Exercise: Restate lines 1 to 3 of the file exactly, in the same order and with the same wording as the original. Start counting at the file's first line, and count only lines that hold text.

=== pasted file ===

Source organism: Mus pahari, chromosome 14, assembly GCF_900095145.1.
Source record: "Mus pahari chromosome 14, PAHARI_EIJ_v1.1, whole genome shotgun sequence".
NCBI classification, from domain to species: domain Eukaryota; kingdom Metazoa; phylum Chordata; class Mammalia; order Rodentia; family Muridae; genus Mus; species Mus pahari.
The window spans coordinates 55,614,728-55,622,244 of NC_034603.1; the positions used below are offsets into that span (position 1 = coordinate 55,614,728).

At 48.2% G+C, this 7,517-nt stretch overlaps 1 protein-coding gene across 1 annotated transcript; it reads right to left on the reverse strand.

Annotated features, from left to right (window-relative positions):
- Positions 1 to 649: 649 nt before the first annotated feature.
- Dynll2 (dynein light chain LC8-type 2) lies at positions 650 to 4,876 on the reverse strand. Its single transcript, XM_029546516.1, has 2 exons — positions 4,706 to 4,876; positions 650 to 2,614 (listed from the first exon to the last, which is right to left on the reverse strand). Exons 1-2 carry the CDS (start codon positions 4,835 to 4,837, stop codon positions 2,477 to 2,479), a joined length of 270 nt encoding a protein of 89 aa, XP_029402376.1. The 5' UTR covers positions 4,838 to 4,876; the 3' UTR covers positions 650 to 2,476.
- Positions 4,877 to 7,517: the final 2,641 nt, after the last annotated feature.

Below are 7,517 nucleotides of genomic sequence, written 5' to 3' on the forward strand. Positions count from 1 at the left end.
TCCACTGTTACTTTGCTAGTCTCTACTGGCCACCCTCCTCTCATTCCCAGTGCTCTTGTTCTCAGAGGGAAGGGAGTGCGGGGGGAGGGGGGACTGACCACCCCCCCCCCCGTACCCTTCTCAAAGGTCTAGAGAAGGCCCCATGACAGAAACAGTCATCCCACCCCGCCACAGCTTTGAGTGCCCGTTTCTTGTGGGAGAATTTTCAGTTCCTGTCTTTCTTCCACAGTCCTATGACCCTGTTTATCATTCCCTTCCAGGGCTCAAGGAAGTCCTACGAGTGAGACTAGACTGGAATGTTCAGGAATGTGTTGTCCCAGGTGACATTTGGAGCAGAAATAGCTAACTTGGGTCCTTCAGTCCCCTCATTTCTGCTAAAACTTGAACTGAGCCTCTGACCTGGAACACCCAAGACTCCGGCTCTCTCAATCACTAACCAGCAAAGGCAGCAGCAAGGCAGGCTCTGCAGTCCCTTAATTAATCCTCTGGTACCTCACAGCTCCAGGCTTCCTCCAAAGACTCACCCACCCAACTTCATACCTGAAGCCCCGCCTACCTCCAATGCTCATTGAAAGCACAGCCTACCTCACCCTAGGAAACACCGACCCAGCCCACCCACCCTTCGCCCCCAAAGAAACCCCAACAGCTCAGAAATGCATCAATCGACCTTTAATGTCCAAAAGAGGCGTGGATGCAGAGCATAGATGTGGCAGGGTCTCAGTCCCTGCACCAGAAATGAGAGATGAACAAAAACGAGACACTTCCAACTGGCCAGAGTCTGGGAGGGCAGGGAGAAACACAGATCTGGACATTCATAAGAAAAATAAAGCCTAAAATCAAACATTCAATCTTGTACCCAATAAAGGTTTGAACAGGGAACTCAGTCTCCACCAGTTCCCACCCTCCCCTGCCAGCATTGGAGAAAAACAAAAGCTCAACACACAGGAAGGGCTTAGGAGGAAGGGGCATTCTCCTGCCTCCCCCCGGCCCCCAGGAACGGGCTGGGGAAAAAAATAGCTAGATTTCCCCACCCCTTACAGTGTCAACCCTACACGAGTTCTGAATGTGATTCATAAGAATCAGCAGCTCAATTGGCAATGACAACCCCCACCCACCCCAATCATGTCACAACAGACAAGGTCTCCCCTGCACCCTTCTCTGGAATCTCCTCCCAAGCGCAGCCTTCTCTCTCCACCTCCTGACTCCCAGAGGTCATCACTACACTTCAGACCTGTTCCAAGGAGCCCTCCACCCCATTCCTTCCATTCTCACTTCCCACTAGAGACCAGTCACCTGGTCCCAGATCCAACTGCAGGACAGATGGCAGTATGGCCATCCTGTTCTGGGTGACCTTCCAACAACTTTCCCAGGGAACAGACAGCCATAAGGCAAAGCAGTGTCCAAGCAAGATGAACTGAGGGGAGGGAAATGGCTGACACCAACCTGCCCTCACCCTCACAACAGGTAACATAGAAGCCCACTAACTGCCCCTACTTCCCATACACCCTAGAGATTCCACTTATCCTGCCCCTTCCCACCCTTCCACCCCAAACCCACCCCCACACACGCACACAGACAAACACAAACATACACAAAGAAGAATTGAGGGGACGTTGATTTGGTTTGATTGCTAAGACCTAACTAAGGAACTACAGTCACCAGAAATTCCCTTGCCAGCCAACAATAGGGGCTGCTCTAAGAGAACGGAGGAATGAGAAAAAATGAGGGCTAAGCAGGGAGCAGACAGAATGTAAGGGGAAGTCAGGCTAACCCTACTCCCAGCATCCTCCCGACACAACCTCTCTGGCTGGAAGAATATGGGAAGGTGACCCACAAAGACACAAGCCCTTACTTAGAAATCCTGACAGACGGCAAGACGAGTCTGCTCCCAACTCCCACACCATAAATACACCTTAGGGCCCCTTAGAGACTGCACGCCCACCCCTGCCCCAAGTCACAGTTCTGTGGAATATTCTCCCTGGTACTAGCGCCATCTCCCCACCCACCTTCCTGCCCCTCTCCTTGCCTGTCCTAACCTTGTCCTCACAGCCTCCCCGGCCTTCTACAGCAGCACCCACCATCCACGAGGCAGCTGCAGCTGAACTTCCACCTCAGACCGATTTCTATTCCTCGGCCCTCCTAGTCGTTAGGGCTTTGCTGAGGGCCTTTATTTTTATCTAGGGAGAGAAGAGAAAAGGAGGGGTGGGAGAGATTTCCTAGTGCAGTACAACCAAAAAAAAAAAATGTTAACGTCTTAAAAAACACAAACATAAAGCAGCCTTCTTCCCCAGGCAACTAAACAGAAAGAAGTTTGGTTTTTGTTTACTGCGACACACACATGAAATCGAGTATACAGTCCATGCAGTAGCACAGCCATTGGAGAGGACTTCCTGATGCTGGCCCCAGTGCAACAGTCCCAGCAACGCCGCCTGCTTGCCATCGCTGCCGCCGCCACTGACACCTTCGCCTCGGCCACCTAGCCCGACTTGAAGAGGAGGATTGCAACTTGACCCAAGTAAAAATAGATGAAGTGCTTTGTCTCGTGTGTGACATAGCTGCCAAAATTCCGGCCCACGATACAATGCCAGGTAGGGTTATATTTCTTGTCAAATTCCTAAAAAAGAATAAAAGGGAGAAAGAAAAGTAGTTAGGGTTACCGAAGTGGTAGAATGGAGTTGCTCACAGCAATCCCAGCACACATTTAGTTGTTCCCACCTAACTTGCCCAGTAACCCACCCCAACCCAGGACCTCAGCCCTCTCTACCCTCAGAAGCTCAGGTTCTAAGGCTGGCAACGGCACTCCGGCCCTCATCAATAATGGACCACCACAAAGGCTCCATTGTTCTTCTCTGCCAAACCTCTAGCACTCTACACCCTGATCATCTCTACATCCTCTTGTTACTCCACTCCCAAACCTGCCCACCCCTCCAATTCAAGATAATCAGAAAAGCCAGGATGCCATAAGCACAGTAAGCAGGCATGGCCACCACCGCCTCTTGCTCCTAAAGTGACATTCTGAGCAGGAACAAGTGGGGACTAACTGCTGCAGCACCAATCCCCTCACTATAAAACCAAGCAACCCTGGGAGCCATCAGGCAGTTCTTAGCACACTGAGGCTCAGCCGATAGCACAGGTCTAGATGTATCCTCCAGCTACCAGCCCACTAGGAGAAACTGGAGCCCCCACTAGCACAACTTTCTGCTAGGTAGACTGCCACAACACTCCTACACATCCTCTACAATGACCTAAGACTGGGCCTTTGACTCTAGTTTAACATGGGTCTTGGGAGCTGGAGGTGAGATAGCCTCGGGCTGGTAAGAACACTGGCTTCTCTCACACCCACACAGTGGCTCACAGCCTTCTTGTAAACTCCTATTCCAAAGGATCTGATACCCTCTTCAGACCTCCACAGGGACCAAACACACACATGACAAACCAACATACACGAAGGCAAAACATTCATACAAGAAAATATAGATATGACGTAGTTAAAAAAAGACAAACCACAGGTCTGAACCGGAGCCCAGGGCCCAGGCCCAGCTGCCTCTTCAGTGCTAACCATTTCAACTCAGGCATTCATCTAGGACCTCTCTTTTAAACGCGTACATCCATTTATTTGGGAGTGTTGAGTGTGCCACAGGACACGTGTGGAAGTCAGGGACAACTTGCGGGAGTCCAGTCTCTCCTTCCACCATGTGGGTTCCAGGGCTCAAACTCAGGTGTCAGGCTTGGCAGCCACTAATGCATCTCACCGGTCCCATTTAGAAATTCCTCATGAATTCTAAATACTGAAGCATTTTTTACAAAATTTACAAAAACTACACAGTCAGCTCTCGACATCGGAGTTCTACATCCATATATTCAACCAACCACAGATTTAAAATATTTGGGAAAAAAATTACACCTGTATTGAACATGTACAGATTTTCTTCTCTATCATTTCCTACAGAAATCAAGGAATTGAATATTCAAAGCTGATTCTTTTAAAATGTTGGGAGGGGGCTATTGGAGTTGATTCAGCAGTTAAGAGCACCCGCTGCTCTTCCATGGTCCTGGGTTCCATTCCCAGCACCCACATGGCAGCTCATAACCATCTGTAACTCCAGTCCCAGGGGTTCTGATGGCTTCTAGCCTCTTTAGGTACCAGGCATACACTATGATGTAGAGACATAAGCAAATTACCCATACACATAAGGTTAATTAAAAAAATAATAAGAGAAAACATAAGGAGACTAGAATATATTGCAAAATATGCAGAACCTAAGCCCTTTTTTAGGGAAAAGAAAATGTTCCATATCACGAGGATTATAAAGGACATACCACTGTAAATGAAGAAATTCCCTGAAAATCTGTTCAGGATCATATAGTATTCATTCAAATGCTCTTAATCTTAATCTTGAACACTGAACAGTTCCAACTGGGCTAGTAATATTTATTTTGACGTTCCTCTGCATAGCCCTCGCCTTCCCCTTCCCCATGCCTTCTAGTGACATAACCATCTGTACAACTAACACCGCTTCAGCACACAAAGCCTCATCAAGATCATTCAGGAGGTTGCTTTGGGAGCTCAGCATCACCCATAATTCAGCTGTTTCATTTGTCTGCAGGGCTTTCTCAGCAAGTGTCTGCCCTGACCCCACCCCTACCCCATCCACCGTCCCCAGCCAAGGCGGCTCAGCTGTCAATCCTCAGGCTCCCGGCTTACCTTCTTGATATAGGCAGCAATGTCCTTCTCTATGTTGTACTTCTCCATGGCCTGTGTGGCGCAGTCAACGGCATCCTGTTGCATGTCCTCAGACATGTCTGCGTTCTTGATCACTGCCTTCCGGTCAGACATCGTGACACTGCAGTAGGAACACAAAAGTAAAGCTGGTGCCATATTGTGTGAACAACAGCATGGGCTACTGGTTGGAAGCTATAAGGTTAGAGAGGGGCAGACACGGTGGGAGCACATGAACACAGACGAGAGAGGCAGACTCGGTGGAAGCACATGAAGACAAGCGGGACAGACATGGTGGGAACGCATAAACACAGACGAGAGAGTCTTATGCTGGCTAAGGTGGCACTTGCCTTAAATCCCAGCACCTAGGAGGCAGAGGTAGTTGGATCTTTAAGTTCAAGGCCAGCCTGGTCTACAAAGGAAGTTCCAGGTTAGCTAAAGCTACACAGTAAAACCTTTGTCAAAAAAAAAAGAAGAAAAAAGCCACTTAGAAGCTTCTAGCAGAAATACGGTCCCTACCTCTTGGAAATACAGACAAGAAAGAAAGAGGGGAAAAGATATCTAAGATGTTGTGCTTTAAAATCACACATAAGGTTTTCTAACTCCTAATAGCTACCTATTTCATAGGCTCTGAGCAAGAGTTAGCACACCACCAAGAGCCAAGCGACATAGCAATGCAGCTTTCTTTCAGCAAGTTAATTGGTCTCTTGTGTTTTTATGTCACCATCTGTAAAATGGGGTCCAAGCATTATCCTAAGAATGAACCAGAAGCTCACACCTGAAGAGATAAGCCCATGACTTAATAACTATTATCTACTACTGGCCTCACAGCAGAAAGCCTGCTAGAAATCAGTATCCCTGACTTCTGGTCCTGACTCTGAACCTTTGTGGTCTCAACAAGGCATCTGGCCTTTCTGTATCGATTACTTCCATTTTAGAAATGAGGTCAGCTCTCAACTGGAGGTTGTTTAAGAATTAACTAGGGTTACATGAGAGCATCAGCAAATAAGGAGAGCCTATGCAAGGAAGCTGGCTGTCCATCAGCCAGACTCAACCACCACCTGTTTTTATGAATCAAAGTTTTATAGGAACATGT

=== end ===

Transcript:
Source organism: Mus pahari, chromosome 14, assembly GCF_900095145.1.
Source record: "Mus pahari chromosome 14, PAHARI_EIJ_v1.1, whole genome shotgun sequence".
NCBI classification, from domain to species: domain Eukaryota; kingdom Metazoa; phylum Chordata; class Mammalia; order Rodentia; family Muridae; genus Mus; species Mus pahari.